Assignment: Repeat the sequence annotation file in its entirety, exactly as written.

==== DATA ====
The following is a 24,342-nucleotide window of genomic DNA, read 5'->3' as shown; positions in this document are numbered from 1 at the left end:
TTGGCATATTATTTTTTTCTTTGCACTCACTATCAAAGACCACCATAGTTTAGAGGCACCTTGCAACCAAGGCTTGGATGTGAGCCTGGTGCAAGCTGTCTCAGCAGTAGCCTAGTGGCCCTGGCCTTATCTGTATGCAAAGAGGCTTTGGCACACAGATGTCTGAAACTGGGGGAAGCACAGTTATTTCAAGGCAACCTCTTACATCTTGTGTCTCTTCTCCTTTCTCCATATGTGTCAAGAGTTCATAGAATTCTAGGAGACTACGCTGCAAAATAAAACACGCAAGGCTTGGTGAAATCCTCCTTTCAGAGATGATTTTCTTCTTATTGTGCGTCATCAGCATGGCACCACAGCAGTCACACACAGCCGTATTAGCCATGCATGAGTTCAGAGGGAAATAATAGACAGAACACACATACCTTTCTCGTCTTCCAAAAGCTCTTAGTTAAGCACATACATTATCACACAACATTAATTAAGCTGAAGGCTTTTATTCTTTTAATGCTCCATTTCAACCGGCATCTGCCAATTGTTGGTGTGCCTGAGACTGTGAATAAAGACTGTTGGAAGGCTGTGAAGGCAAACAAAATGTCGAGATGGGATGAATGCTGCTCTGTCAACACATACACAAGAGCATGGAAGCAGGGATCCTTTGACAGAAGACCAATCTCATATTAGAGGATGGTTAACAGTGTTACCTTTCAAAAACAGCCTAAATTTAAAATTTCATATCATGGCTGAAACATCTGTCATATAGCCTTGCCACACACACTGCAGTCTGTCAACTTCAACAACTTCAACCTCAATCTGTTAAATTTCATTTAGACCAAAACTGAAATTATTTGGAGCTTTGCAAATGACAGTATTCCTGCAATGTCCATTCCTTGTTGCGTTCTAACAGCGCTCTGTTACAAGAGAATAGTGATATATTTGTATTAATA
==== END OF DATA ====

The following is a 24,342-nucleotide window of genomic DNA, read 5'->3' as shown; positions in this document are numbered from 1 at the left end:
TTGGCATATTATTTTTTTCTTTGCACTCACTATCAAAGACCACCATAGTTTAGAGGCACCTTGCAACCAAGGCTTGGATGTGAGCCTGGTGCAAGCTGTCTCAGCAGTAGCCTAGTGGCCCTGGCCTTATCTGTATGCAAAGAGGCTTTGGCACACAGATGTCTGAAACTGGGGGAAGCACAGTTATTTCAAGGCAACCTCTTACATCTTGTGTCTCTTCTCCTTTCTCCATATGTGTCAAGAGTTCATAGAATTCTAGGAGACTACGCTGCAAAATAAAACACGCAAGGCTTGGTGAAATCCTCCTTTCAGAGATGATTTTCTTCTTATTGTGCGTCATCAGCATGGCACCACAGCAGTCACACACAGCCGTATTAGCCATGCATGAGTTCAGAGGGAAATAATAGACAGAACACACATACCTTTCTCGTCTTCCAAAAGCTCTTAGTTAAGCACATACATTATCACACAACATTAATTAAGCTGAAGGCTTTTATTCTTTTAATGCTCCATTTCAACCGGCATCTGCCAATTGTTGGTGTGCCTGAGACTGTGAATAAAGACTGTTGGAAGGCTGTGAAGGCAAACAAAATGTCGAGATGGGATGAATGCTGCTCTGTCAACACATACACAAGAGCATGGAAGCAGGGATCCTTTGACAGAAGACCAATCTCATATTAGAGGATGGTTAACAGTGTTACCTTTCAAAAACAGCCTAAATTTAAAATTTCATATCATGGCTGAAACATCTGTCATATAGCCTTGCCACACACACTGCAGTCTGTCAACTTCAACAACTTCAACCTCAATCTGTTAAATTTCATTTAGACCAAAACTGAAATTATTTGGAGCTTTGCAAATGACAGTATTCCTGCAATGTCCATTCCTTGTTGCGTTCTAACAGCGCTCTGTTACAAGAGAATAGTGATATATTTGTATTAATA